Kelly Cooper, NDSU Carrington Research Extension Center

The Conservation Cropping Systems Project (CCSP) is located on a 130-acre tract of farm land two miles south of Forman, ND along Highway 32.  A 14 member Board of Directors composed of local producers in northeastern South Dakota and southeastern North Dakota advises the CCSP staff.   Diverse crops are grown in 15 rotations that range from one to six years under no-till, mechanical strip till, bio- strip-till, shank and disk drill cropping systems.  A total of 172 60×220 foot plots plus several irregular shaped “bulk area” plots ranging from 1/10 acre to 8 acres are used for production and demonstrations. Rotations are demonstrated to look at their effect on water and wind erosion, soil tilth, soil moisture retention, organic matter changes, and profitability.  Each crop within a rotation is grown every year and replicated three times. Other practices and demonstrations done currently or in the past include variety trials, livestock waste applications, carbon sequestration studies, weed control experiments, livestock grazing, saline cover crop and saline alfalfa trials, biological strip till, radish rooting depth, and equipment demos to name a few.

By the time it was fit to start planting corn, it was time to be finishing. When we were planting wheat, there was some corn planted in the area. Some of it did ok, some needed to be replanted. Planting corn in bad conditions is just the norm in North Dakota it seems. Whether it is mid-April or mid-May. The frost apparently was not out until June this year. Board member shared my experience on CCSP farm. Wheat stubble was the first ground we could get into. The stubble caught what little snow there was and limited frost depth. Soybean ground had deeper frost. Our loam and clay loam soil took on the consistence of angel food cake. I did not get stuck but left rather deep depressions. “Waffle Tracking” was the name given by one board member. Where these tracks were made, the corn looked tough the whole year. Compaction, nitrogen loss, hard to say exactly what, but it was not good for yields. The higher, well drained plots obviously did better. The N rotation, where corn follows alfalfa, was the clear winner which is by past experience very predictable on a wet year. What also has become predictable is flax as a previous crop is always near the top. This makes me wonder if flax would be a good choice as a cover crop to fly on soybeans mid to late season.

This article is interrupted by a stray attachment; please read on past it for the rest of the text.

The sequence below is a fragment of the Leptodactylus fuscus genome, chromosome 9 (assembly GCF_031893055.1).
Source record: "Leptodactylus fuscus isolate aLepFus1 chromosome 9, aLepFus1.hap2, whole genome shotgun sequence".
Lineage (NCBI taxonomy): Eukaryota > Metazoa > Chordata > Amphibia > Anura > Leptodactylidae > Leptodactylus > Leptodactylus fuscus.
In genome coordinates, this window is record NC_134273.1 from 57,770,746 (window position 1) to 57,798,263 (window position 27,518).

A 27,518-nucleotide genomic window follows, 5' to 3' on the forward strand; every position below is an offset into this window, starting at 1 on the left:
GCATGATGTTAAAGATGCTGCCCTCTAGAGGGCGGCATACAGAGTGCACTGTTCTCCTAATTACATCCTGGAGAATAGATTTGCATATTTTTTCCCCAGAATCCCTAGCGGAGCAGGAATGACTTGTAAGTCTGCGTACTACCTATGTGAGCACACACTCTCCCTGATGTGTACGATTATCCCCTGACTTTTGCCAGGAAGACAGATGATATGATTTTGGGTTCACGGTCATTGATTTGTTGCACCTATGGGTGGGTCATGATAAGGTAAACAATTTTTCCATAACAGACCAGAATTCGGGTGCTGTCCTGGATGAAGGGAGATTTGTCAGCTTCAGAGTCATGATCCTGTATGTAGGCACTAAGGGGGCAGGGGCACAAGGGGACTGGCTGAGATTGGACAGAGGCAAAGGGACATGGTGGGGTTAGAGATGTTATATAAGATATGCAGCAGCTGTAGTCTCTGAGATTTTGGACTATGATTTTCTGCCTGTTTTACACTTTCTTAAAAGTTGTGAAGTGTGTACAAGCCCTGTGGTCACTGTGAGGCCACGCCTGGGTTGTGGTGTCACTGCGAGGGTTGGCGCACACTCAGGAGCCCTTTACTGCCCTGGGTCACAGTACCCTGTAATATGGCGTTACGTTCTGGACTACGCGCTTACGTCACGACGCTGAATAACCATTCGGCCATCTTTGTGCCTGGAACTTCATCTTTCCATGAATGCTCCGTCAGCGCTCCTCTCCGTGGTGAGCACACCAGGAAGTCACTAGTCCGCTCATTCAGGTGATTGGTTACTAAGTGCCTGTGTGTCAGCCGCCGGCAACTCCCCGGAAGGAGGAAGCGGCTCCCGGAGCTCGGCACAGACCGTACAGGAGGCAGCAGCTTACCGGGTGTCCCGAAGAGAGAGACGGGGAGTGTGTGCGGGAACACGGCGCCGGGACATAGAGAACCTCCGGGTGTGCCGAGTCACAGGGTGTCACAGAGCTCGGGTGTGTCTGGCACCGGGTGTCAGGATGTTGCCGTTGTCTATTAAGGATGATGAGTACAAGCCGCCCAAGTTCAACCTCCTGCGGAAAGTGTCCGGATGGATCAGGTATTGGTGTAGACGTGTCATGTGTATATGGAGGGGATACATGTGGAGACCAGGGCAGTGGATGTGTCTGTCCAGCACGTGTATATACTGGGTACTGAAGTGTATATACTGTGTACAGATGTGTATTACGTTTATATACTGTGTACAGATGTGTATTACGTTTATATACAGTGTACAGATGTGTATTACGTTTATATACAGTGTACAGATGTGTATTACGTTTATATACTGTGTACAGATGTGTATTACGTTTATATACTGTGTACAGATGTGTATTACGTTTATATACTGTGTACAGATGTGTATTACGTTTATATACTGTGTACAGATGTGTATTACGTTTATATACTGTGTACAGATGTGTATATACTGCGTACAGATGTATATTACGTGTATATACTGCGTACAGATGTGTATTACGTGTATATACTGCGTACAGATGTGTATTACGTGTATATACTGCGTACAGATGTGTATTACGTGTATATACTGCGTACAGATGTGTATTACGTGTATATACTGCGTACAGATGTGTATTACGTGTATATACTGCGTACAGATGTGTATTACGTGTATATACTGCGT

Our Strip till/Variety trial was done in the large bulk area this year. With the late spring, I thought it would be a good opportunity to look at 85-90 day corn planted late. Unfortunately this plot was negatively affected by the wet June. I should note that large areas just to the SW of the CCSP farm intended to be planted to beans ended up being prevent plant. Overall, the yields were low on all varieties. The multiple wet spots that developed in the plot area rendered the data unreliable for the most part. It is interesting to note we had a very low advantage to strip till for 2014. At one point, near the 2 foot tall stage, the strip till looked quite a bit better.

The bio-strip was unremarkable this year. Bio-strip, also called precision cover cropping, is where radish is planted in rows after winter wheat harvest, where the following year’s corn will be planted. In between the radish rows, peas are planted. The theory is the radish will scavenge nutrients and bring them close to where the corn plant will be next year. Corn is reportedly very compatible with radish, and does well following Brassicas in general. The corn roots will also follow the radish roots allowing for faster, deeper rooting. The peas planted in-between will add nitrogen and carbon to the system. Last year this rotation did very well. I should note this is a very low disturbance rotation, with no mechanical strip till. The cover crop growth was marginal in the fall of 2013, but adequate. The drawback this year could be the slower warm up as compared to the alfalfa, flax, and strip tilled ground, but the strip till trial did not support that theory.

I do have a new plan for the bio strip that I have been thinking about for a while. This fall, on the first bio strip plot, I forgot to turn off the fertilizer pump on the 7200 planter. After about 50 feet I noticed fluid blowing out and realized my mistake. The results were a very vigorous crop of brassicas where they got a rather large dose of N. The peas were unaffected. We also had nice moisture for growth as well.  The winter wheat stubble typically has a very wide carbon to nitrogen ratio and this year very little residual soil N. I am thinking about giving the radish/brassica mixture a large shot of nitrogen, to not only enhance their growth but to hopefully capture more carbon. This extra nitrogen may get partially immobilized but should be of benefit to the following corn crop. If we can run this plan for several years I would hope to see a faster increase in soil organic matter. Higher organic matter would then lead to a reduction in applied nitrogen needs. The real question I have is how much nitrogen will be available to the immediate corn crop. One of many unknowns is at what level does the soil organic matter need to be at before an equilibrium is reached. Or, there may not be a level that is steady, but a range of fluctuation. Although no one talks about it very much, the amount of nitrogen released by the soil that is available for crop growth varies considerably from one year to the next. I have seen replicated research plots where 200 bushel corn was grown on 14 lbs of applied nitrogen, without manure. This is a somewhat rare event, but it does happen.